Referred to as one of the ‘Big 7’ most plentiful species throughout many habitats up and down the UK, the Buff-tailed bumblebee (Bombus terrestris) is by far one of the earliest bees to be spotted in gardens (around February or March time, depending on the weather).
Typically, they nest in the ground of parks and gardens where mice have previously made nests for their young. They can be quite large and house around 600 Buff-tailed bumblebees, depending on whereabouts in the country they decide to nest.
Ironically, the tails of workers and males of this bumblebee species are white, while the only kind who has a buff coloured tail are the queens. With that being said, you will usually find that the males sport a buffed yellow colour band just in front of their tail.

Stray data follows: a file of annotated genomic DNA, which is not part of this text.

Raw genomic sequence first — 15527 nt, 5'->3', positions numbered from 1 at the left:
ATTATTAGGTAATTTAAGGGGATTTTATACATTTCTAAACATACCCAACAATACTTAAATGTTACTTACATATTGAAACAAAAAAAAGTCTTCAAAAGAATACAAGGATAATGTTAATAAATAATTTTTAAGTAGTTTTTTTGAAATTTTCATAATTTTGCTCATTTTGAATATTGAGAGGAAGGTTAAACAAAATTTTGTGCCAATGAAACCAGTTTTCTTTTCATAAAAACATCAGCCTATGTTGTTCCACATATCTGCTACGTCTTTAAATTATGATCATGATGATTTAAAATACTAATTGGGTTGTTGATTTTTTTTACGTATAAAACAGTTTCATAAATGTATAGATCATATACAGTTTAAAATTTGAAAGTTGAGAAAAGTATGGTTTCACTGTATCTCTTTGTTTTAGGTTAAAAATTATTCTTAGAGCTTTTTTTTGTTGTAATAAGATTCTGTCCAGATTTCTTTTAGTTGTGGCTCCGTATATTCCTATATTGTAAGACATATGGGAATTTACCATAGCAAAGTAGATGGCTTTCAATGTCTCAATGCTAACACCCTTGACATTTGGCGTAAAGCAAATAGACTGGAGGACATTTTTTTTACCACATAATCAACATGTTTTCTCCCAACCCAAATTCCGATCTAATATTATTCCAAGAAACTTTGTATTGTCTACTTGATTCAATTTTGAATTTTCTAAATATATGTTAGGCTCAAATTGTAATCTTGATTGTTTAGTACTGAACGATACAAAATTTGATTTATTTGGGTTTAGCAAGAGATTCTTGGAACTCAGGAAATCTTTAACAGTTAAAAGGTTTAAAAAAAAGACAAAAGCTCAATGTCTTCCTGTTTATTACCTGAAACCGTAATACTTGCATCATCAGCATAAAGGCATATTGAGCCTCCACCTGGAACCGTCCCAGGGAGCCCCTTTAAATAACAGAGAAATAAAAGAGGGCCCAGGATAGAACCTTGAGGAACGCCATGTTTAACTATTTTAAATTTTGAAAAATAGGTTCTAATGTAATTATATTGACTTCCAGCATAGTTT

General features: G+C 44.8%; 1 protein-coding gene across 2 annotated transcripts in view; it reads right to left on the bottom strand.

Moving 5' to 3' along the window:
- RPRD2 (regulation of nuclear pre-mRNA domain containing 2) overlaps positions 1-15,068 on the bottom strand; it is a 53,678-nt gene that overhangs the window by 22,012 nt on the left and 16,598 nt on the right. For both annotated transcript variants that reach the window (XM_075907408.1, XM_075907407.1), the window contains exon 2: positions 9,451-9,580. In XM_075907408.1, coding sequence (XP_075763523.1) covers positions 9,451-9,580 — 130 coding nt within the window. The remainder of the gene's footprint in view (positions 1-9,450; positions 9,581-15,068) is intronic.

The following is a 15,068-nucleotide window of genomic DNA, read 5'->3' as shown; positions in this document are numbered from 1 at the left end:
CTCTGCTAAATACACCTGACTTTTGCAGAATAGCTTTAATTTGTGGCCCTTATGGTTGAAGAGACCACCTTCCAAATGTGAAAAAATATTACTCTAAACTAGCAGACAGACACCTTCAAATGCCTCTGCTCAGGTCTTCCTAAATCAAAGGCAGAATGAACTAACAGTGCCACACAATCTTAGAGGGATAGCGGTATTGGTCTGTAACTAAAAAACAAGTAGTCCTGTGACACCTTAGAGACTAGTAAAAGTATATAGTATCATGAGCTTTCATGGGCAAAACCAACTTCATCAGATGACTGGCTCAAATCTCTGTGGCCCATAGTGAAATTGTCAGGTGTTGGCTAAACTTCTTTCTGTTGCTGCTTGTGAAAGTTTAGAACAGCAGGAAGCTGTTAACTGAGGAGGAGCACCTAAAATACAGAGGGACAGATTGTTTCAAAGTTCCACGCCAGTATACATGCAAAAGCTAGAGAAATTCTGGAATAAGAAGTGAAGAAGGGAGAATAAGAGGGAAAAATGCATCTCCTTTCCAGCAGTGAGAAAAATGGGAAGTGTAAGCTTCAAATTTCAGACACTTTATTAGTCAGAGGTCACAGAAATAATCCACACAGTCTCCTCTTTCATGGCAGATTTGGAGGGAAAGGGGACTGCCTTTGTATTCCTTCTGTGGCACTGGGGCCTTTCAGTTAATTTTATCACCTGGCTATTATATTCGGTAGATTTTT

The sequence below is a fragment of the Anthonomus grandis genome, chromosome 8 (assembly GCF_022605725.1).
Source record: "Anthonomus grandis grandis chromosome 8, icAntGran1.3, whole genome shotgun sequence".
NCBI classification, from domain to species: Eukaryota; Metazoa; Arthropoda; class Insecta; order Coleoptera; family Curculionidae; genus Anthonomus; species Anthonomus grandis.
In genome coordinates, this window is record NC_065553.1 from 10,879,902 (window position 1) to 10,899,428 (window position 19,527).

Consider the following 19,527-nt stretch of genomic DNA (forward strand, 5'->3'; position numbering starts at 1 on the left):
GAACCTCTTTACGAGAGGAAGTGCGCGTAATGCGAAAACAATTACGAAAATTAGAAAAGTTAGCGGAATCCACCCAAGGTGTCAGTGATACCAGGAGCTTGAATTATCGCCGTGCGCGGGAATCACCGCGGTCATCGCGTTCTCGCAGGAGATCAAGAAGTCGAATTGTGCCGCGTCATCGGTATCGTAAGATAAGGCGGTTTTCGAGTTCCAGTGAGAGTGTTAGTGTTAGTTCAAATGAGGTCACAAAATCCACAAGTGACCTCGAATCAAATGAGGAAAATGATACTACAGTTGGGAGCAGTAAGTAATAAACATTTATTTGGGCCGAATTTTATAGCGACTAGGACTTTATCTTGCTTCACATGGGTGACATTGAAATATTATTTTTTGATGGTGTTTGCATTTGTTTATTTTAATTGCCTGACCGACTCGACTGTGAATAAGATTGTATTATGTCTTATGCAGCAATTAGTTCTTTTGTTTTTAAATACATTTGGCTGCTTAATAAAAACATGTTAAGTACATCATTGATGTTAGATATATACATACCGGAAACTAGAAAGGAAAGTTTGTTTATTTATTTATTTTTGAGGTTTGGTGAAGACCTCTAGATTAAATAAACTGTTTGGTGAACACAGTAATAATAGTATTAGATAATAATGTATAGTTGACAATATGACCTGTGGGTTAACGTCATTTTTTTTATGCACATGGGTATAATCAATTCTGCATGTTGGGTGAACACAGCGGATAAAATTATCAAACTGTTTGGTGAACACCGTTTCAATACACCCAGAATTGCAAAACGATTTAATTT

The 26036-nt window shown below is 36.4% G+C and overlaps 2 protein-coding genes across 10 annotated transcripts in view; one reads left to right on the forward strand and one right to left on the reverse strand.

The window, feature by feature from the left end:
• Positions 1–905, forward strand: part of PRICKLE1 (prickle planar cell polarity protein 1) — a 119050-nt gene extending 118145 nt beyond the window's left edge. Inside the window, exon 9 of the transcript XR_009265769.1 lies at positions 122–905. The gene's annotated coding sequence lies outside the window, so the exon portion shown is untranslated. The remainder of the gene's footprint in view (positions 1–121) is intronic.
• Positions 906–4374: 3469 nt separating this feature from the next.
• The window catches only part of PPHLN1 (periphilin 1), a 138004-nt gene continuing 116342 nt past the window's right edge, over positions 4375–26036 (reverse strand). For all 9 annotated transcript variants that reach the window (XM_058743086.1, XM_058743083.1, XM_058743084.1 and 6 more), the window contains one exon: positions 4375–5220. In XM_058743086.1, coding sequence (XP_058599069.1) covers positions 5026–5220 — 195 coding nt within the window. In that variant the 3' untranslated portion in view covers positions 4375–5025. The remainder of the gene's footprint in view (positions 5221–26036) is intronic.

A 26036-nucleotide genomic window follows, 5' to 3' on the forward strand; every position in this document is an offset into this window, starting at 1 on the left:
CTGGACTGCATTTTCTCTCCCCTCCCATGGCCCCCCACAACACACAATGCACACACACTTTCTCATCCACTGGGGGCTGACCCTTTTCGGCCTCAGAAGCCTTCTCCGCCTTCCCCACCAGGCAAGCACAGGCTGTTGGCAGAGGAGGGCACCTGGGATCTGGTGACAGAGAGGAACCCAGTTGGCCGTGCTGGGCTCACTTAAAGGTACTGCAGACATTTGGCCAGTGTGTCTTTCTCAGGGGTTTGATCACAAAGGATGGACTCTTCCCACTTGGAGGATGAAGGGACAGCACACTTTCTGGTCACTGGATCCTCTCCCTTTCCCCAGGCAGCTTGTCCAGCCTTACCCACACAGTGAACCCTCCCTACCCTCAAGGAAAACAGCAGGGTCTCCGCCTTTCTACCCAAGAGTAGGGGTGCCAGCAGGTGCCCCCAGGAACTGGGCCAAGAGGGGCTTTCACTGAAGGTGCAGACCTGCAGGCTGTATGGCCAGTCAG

The Bombus Terrestris queens are very big and thus, pretty distinctive. However, it is difficult to tell the workers apart from the White-tailed bumblebee (Bombus terrestris) types. Therefore, comparing their DNA is the only way to reliably identify the species. Unhelpfully, the distinctions between these sets of bumblebees remain at a reasonably blurred line since researchers’ understanding is continuously growing about similar kinds.
The Broken-belted bumblebee (Bombus soroeensis) is another species that is commonly confused with the Buff-tailed bee, however, they are decidedly rarer. Plus, their yellow abdominal stripe stretches onto the first segment and the band in front of the white tail is orange instead of yellow.
The greatest aspect of these Buff-tailed bumblebees (Bombus terrestris) is that they are pretty smart when it comes to nectar collecting. If they find a juicy looking flower that is too long for their tongue, they will bite a hole in the bottom of it so they can easily extract it. How clever can they be?